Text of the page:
Questions of mobilizing resources, galvanizing existing networks of migrants and refugees are also among the questions that such platform would address. How to organize efforts and resources in response to the shifting transnational opportunity structures can only be answered by regular consultations among all concerned parties in different fields, also another role the platform can play.

As for the agenda of the intended Diaspora platform, it can include items as diverse as coordinating human rights activism; engagement with international media; academic publishing about Egypt’s socio-economic and political dilemmas; establishing Egyptian thinktanks in western capitals to engage with decision makers and international media; discussing the nature of civil-military relations in Egypt and the possibility of a safe-exit deal for the military leadership; and contemplating the transnational opportunity structure and what opportunities it can offer to the transnational activism of Egyptian diaspora, for example the Universal Periodic Review of the UN Human Rights Council…etc.

In fact, a largely influential, yet underutilized, category of Egyptian activists abroad is the independents, those who don’t identify with any political current, yet have established relations with most. Those are the perfect material for transnational entrepreneurs, that is they can mobilize different sub-groups of the Egyptian diaspora from different political currents on carefully-chosen issues that will ultimately re-extend bridges of trust among various sub-groups of the Egyptian diaspora. Therefore, identifying accepted and non-polarizing independents among the activism circles in diaspora would be an important step in the formation of such platform.

To strengthen the diaspora platform, it should aim to include transnational activists with distinctive profiles, established professional records, as well as affiliations and relations with universities, thinktanks, foreign governments, regional and/or international organizations, both governmental and non-governmental. This way it can play a coordinating role among various circles of the Egyptian diaspora in order to rationalize diaspora activism via the logic of collective impact, that is based on the conviction that large-scale social change requires broad cross-sector coordination that overcomes the tendency of the social sector to remain limited to the isolated intervention of individual organizations.

A very vital component for the success of the platform is to fulfil the credibility/neutrality check, so as to be able to host dialogue among rival components of the Egyptian diaspora. Therefore, looking for funds from neutral third-parties would be an important step in the establishment of such platform, a western non-governmental source of fund for example?!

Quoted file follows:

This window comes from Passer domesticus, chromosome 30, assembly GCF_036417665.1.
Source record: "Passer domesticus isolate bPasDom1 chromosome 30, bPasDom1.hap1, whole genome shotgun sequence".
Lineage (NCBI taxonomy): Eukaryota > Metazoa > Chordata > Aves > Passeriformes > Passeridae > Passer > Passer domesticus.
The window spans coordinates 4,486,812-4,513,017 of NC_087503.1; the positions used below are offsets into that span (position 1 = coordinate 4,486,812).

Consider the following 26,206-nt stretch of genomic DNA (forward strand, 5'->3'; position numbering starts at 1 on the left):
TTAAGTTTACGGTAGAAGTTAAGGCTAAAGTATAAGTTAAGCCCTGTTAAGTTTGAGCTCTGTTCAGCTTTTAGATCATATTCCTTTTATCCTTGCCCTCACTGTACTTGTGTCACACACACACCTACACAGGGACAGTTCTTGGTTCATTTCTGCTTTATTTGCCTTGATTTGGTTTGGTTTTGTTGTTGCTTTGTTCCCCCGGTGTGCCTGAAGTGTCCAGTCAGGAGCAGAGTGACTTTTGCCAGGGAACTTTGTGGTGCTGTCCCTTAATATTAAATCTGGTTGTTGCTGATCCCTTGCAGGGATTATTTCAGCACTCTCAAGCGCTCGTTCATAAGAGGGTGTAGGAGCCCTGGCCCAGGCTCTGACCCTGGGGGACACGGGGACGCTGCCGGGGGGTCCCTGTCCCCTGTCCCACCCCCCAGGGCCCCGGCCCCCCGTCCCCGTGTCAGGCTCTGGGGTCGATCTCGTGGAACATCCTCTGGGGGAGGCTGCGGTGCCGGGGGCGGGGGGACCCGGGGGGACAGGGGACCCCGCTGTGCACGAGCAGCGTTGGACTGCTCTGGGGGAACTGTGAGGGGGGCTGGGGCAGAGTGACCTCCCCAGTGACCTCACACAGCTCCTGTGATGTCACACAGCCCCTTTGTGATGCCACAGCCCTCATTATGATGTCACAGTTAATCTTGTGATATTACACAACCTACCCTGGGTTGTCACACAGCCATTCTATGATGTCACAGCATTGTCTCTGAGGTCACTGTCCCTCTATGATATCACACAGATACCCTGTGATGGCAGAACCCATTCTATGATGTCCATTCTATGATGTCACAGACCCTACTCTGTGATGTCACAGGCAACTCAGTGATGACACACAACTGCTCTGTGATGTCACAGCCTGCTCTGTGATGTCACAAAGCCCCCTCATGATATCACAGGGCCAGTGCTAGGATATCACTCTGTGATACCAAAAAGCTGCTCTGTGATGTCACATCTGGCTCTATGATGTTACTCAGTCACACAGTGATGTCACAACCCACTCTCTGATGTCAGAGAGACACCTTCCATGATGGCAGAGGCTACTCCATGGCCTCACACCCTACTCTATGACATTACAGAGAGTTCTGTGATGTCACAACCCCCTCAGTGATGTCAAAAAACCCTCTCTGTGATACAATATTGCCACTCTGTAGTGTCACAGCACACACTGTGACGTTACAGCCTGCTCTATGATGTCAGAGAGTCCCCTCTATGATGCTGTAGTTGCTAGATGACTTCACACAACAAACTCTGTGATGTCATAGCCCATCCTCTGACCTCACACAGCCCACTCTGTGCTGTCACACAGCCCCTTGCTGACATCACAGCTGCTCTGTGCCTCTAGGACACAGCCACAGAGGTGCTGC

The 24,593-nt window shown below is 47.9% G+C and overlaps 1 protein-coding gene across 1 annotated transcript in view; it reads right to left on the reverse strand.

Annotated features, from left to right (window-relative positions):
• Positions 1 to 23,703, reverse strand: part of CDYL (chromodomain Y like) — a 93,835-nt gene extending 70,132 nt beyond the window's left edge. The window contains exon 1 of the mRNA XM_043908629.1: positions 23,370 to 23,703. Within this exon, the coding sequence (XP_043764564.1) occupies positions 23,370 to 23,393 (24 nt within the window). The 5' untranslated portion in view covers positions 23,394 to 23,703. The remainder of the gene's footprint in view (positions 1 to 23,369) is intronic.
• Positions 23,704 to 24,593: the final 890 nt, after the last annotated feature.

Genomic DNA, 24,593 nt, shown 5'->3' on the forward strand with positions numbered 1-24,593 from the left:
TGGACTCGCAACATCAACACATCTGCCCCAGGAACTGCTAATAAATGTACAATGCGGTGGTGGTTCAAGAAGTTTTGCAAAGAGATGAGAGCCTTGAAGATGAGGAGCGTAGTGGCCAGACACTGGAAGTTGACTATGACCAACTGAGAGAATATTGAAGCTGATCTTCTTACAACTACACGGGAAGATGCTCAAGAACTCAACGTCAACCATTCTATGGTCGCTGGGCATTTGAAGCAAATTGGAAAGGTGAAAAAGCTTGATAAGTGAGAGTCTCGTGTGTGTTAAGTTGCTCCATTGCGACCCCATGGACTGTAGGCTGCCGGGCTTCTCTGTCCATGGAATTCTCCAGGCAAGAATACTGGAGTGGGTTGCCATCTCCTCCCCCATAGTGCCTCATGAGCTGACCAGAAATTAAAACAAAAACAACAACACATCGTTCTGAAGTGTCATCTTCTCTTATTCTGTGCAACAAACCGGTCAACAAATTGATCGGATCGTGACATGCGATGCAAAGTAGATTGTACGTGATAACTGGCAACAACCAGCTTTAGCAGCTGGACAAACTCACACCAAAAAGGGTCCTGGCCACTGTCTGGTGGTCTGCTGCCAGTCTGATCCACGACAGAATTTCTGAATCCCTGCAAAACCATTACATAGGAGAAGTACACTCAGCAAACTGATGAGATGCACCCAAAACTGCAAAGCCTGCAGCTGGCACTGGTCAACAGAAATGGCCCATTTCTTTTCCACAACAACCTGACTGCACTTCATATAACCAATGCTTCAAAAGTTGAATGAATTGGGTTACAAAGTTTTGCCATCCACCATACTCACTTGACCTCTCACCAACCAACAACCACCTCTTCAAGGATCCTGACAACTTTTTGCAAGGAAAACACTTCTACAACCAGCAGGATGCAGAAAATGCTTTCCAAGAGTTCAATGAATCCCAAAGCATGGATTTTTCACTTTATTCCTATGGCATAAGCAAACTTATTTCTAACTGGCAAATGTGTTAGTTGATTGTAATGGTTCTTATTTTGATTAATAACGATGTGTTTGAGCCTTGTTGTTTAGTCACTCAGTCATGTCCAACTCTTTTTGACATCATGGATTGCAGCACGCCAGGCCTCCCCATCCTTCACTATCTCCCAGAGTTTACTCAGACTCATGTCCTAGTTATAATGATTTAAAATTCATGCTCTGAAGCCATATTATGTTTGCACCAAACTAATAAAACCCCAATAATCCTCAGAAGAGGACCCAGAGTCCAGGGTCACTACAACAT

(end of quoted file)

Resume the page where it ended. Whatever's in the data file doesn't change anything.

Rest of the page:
To raise the ownership of the platform participants of the entire process, the agenda should be built in consultation with them. Engaging potential participants in all phases, or a steering committee from them, would increase their sense of ownership and consequently their commitment to the platform initiatives.

Rationalizing the expectations of the platform is also an important requisite for its sustainability. It should be clear by now that this is a medium- to long-term intervention over at least three to five years. Having this understanding among the platform participants would help sustain the process for a long enough time to fulfil some of its suggested roles.

Last but not least in order for any platform for dialogue among Egyptian diaspora to succeed in coordinating efforts of diaspora to re-open the confiscated public sphere in Egypt, it should start with accepted personalities who are on good terms with all diaspora opposition groups. In time, and with repeated meetings and coordination on many fronts, bridges of trust can reappear among the competing sub-groups of Egyptian diaspora, and this can definitely yield a positive impact on Egyptian political developments within the homeland.

To sum up, potential roles of a diaspora platform could include:

  1. Operationalizing the research and knowledge production to include it in guiding the dialogues.
  2. Renovating dialogue among diaspora key powers, with all that it takes starting from renewing the agenda, enlarging participants circles, and transforming the dialogue outputs into multiple products (policy papers, statements, documents, reports…etc).
  3. Hosting various initiatives and providing coordinating role amongst them to create the collective impact desired in each sector. 
  4. Learning, exchanging experiences and capacity building for diaspora activists.

The above represents suggested roles for such diaspora platform; there are other roles that can be added in the process of consultations with larger stakeholders. This paper is an invitation to think about possible entry points for reaching such platform, what counts as agenda item in such platform? what kind of participants should it target? And what roles can it play in fulfilling the task of empowering diaspora activist in reopening public sphere in Egypt.